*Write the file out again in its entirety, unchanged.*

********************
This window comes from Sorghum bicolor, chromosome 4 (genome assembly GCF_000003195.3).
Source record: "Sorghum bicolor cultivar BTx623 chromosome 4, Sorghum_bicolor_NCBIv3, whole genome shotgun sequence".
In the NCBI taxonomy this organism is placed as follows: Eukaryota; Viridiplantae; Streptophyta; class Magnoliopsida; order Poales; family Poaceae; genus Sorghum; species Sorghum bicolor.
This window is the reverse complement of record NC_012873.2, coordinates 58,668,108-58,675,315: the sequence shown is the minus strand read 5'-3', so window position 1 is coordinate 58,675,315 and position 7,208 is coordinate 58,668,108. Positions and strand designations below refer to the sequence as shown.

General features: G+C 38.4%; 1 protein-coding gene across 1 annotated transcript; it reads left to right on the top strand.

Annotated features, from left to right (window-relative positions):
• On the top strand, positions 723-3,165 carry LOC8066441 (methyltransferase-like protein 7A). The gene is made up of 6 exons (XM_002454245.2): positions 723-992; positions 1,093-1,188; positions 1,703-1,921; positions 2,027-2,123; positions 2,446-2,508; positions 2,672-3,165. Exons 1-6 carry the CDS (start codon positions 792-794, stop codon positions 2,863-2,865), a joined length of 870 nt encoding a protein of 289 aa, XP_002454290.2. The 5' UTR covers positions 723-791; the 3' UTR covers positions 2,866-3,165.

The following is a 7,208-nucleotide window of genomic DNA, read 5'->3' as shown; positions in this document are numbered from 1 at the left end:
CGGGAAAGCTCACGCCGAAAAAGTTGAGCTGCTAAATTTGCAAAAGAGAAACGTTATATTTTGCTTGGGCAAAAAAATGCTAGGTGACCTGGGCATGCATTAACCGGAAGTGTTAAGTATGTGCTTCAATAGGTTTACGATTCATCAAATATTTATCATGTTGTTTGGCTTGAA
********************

This window comes from Sorghum bicolor, chromosome 4 (genome assembly GCF_000003195.3).
Source record: "Sorghum bicolor cultivar BTx623 chromosome 4, Sorghum_bicolor_NCBIv3, whole genome shotgun sequence".
In the NCBI taxonomy this organism is placed as follows: Eukaryota; Viridiplantae; Streptophyta; class Magnoliopsida; order Poales; family Poaceae; genus Sorghum; species Sorghum bicolor.
This window is the reverse complement of record NC_012873.2, coordinates 58,668,108-58,675,315: the sequence shown is the minus strand read 5'-3', so window position 1 is coordinate 58,675,315 and position 7,208 is coordinate 58,668,108. Positions and strand designations below refer to the sequence as shown.

General features: G+C 38.4%; 1 protein-coding gene across 1 annotated transcript; it reads left to right on the top strand.

Annotated features, from left to right (window-relative positions):
• On the top strand, positions 723-3,165 carry LOC8066441 (methyltransferase-like protein 7A). The gene is made up of 6 exons (XM_002454245.2): positions 723-992; positions 1,093-1,188; positions 1,703-1,921; positions 2,027-2,123; positions 2,446-2,508; positions 2,672-3,165. Exons 1-6 carry the CDS (start codon positions 792-794, stop codon positions 2,863-2,865), a joined length of 870 nt encoding a protein of 289 aa, XP_002454290.2. The 5' UTR covers positions 723-791; the 3' UTR covers positions 2,866-3,165.

The following is a 7,208-nucleotide window of genomic DNA, read 5'->3' as shown; positions in this document are numbered from 1 at the left end:
CGGGAAAGCTCACGCCGAAAAAGTTGAGCTGCTAAATTTGCAAAAGAGAAACGTTATATTTTGCTTGGGCAAAAAAATGCTAGGTGACCTGGGCATGCATTAACCGGAAGTGTTAAGTATGTGCTTCAATAGGTTTACGATTCATCAAATATTTATCATGTTGTTTGGCTTGAA